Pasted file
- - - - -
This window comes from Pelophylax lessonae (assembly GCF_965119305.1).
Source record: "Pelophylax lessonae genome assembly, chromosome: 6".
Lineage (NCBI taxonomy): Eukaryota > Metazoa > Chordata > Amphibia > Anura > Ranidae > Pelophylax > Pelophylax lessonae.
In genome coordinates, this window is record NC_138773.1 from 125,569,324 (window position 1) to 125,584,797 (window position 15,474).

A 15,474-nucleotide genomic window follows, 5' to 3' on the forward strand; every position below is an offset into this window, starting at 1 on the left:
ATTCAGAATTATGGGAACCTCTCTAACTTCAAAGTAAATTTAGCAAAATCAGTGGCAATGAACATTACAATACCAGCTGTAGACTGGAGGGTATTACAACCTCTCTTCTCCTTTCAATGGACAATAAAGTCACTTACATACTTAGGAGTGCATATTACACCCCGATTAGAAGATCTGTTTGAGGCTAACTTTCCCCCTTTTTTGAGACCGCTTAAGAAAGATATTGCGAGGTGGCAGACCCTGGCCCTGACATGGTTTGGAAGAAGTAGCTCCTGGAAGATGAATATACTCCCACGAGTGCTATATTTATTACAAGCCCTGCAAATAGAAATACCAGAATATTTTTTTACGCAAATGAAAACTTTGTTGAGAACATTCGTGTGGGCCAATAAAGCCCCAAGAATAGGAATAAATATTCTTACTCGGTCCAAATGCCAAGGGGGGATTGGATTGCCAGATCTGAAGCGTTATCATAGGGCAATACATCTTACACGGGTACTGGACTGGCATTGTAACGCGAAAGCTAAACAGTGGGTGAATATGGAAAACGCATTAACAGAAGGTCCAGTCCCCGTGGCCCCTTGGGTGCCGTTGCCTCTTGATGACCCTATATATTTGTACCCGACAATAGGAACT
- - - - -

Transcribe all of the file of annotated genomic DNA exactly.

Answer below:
This window comes from Pelophylax lessonae (assembly GCF_965119305.1).
Source record: "Pelophylax lessonae genome assembly, chromosome: 6".
Lineage (NCBI taxonomy): Eukaryota > Metazoa > Chordata > Amphibia > Anura > Ranidae > Pelophylax > Pelophylax lessonae.
In genome coordinates, this window is record NC_138773.1 from 125,569,324 (window position 1) to 125,584,797 (window position 15,474).

A 15,474-nucleotide genomic window follows, 5' to 3' on the forward strand; every position below is an offset into this window, starting at 1 on the left:
ATTCAGAATTATGGGAACCTCTCTAACTTCAAAGTAAATTTAGCAAAATCAGTGGCAATGAACATTACAATACCAGCTGTAGACTGGAGGGTATTACAACCTCTCTTCTCCTTTCAATGGACAATAAAGTCACTTACATACTTAGGAGTGCATATTACACCCCGATTAGAAGATCTGTTTGAGGCTAACTTTCCCCCTTTTTTGAGACCGCTTAAGAAAGATATTGCGAGGTGGCAGACCCTGGCCCTGACATGGTTTGGAAGAAGTAGCTCCTGGAAGATGAATATACTCCCACGAGTGCTATATTTATTACAAGCCCTGCAAATAGAAATACCAGAATATTTTTTTACGCAAATGAAAACTTTGTTGAGAACATTCGTGTGGGCCAATAAAGCCCCAAGAATAGGAATAAATATTCTTACTCGGTCCAAATGCCAAGGGGGGATTGGATTGCCAGATCTGAAGCGTTATCATAGGGCAATACATCTTACACGGGTACTGGACTGGCATTGTAACGCGAAAGCTAAACAGTGGGTGAATATGGAAAACGCATTAACAGAAGGTCCAGTCCCCGTGGCCCCTTGGGTGCCGTTGCCTCTTGATGACCCTATATATTTGTACCCGACAATAGGAACT